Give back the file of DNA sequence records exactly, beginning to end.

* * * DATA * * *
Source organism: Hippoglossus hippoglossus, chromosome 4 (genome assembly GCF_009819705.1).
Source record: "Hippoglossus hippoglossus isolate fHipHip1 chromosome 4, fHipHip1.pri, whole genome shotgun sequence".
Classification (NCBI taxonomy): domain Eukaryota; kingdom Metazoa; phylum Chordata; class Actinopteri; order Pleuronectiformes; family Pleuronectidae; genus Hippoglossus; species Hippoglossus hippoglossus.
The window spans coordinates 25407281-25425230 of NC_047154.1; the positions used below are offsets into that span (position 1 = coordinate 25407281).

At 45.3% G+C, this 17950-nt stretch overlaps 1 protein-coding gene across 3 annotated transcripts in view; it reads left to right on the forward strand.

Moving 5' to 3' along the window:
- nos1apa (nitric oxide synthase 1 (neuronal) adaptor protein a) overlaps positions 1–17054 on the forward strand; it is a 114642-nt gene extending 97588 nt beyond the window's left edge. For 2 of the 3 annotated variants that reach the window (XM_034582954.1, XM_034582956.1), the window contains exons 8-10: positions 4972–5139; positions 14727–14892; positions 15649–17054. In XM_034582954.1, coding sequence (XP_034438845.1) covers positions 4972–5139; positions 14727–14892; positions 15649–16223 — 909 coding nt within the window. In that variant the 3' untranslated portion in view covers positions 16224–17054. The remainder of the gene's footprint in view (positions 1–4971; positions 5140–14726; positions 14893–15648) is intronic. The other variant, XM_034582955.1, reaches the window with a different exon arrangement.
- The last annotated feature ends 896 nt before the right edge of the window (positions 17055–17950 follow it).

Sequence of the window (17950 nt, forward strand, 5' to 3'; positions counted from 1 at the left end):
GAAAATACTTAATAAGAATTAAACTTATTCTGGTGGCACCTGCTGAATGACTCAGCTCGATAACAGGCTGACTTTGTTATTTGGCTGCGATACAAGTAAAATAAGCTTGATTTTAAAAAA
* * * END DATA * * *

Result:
Source organism: Hippoglossus hippoglossus, chromosome 4 (genome assembly GCF_009819705.1).
Source record: "Hippoglossus hippoglossus isolate fHipHip1 chromosome 4, fHipHip1.pri, whole genome shotgun sequence".
Classification (NCBI taxonomy): domain Eukaryota; kingdom Metazoa; phylum Chordata; class Actinopteri; order Pleuronectiformes; family Pleuronectidae; genus Hippoglossus; species Hippoglossus hippoglossus.
The window spans coordinates 25407281-25425230 of NC_047154.1; the positions used below are offsets into that span (position 1 = coordinate 25407281).

At 45.3% G+C, this 17950-nt stretch overlaps 1 protein-coding gene across 3 annotated transcripts in view; it reads left to right on the forward strand.

Moving 5' to 3' along the window:
- nos1apa (nitric oxide synthase 1 (neuronal) adaptor protein a) overlaps positions 1–17054 on the forward strand; it is a 114642-nt gene extending 97588 nt beyond the window's left edge. For 2 of the 3 annotated variants that reach the window (XM_034582954.1, XM_034582956.1), the window contains exons 8-10: positions 4972–5139; positions 14727–14892; positions 15649–17054. In XM_034582954.1, coding sequence (XP_034438845.1) covers positions 4972–5139; positions 14727–14892; positions 15649–16223 — 909 coding nt within the window. In that variant the 3' untranslated portion in view covers positions 16224–17054. The remainder of the gene's footprint in view (positions 1–4971; positions 5140–14726; positions 14893–15648) is intronic. The other variant, XM_034582955.1, reaches the window with a different exon arrangement.
- The last annotated feature ends 896 nt before the right edge of the window (positions 17055–17950 follow it).

Sequence of the window (17950 nt, forward strand, 5' to 3'; positions counted from 1 at the left end):
GAAAATACTTAATAAGAATTAAACTTATTCTGGTGGCACCTGCTGAATGACTCAGCTCGATAACAGGCTGACTTTGTTATTTGGCTGCGATACAAGTAAAATAAGCTTGATTTTAAAAAA